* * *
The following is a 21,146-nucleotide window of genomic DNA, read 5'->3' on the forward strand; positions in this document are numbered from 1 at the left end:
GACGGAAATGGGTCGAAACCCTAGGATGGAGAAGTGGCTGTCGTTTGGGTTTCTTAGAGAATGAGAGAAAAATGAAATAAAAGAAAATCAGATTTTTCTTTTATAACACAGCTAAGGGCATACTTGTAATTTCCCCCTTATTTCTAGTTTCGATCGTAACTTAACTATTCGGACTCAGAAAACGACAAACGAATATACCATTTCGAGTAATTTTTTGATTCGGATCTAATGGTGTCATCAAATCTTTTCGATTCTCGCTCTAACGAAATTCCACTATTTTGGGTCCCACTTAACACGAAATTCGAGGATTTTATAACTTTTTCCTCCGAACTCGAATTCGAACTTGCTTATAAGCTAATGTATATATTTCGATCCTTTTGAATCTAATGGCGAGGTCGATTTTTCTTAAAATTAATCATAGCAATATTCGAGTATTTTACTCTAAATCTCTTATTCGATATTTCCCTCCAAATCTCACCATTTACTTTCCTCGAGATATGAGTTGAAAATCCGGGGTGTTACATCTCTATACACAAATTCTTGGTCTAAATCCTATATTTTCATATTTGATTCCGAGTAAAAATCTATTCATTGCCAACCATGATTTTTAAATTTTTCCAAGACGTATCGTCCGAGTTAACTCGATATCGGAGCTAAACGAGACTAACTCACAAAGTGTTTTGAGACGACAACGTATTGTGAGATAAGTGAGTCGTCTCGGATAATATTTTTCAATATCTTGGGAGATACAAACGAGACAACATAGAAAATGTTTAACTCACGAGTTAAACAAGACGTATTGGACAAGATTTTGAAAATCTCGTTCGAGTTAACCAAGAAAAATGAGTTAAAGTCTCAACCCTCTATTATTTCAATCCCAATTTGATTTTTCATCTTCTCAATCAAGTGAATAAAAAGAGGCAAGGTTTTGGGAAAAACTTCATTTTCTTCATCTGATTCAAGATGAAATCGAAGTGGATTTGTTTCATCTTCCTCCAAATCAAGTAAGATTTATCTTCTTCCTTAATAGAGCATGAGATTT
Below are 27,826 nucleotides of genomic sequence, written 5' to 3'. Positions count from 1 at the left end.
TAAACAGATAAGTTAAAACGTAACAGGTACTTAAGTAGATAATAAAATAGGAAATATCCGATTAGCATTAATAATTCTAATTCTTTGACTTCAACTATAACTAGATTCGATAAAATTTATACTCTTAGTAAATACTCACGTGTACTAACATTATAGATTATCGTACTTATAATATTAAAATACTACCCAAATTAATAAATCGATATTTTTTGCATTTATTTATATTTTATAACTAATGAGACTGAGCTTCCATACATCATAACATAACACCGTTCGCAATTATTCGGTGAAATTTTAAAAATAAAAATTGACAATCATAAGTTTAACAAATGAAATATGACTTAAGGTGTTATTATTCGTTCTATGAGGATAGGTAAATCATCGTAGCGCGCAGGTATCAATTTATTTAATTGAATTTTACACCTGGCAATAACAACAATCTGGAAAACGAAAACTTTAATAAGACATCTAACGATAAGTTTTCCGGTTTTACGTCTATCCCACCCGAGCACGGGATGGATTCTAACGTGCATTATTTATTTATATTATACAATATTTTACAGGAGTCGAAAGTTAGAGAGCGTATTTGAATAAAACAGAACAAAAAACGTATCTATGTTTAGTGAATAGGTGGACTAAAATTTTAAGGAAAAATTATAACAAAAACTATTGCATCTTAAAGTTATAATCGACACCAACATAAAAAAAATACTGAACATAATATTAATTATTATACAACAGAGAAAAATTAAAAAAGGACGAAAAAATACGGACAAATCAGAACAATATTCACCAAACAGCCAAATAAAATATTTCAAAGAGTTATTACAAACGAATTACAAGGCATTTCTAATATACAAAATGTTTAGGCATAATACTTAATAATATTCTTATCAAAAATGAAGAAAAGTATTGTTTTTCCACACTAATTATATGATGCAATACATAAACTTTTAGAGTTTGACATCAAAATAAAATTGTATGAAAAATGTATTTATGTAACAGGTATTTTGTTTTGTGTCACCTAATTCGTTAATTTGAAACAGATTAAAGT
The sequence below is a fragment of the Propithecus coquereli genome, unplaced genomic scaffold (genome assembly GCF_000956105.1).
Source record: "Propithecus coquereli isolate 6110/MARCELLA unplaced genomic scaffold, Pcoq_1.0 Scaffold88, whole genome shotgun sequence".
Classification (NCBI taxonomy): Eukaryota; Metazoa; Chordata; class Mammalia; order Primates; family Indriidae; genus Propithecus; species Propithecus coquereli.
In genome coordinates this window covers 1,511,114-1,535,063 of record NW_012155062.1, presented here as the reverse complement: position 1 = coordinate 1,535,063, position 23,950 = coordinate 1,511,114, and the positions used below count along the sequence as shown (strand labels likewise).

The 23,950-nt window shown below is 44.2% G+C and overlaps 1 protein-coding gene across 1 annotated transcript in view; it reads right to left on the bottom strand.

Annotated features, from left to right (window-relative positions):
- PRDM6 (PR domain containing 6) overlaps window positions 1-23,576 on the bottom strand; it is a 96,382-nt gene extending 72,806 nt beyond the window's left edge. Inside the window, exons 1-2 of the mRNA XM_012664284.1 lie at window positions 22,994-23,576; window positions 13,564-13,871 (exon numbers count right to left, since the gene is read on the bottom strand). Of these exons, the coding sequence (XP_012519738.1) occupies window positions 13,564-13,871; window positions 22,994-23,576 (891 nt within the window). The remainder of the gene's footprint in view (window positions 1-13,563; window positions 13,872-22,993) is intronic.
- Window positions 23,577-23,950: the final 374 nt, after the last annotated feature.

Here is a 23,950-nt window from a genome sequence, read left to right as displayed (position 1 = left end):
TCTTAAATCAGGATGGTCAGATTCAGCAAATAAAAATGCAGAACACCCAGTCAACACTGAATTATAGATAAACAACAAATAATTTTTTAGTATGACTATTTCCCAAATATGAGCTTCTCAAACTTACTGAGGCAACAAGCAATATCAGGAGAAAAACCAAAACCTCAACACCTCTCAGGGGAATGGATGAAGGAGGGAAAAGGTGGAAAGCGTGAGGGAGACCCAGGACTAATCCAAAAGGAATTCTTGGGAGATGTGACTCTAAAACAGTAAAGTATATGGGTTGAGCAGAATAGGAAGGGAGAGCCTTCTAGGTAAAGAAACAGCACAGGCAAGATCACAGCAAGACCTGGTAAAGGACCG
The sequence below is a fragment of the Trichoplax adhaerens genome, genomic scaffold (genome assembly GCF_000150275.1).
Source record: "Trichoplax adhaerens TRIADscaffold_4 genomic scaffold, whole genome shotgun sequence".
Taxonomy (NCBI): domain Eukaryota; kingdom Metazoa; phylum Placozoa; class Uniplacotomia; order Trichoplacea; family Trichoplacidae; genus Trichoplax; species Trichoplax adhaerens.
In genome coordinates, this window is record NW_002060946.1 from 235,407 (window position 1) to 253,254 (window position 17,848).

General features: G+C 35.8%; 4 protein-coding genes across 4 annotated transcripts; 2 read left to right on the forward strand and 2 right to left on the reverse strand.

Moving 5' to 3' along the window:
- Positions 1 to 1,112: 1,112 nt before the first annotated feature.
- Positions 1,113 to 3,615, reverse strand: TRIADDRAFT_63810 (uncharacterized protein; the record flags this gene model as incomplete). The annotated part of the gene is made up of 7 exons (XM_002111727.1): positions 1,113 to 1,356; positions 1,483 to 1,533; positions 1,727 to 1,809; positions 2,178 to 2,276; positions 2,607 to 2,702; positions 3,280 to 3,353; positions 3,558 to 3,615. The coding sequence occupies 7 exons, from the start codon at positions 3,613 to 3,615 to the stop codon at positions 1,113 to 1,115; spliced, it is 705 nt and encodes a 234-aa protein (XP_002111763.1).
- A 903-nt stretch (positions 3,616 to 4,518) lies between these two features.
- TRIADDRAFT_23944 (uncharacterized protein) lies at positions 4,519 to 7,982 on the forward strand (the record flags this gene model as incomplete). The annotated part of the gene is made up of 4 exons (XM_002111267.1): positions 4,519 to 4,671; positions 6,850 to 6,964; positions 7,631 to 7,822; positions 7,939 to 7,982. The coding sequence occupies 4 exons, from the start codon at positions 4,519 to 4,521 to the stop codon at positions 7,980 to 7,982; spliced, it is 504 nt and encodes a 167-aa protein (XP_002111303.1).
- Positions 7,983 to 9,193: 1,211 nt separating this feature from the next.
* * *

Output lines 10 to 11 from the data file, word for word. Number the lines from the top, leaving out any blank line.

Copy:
Annotated features, from left to right (window-relative positions):
- PRDM6 (PR domain containing 6) overlaps window positions 1-23,576 on the bottom strand; it is a 96,382-nt gene extending 72,806 nt beyond the window's left edge. Inside the window, exons 1-2 of the mRNA XM_012664284.1 lie at window positions 22,994-23,576; window positions 13,564-13,871 (exon numbers count right to left, since the gene is read on the bottom strand). Of these exons, the coding sequence (XP_012519738.1) occupies window positions 13,564-13,871; window positions 22,994-23,576 (891 nt within the window). The remainder of the gene's footprint in view (window positions 1-13,563; window positions 13,872-22,993) is intronic.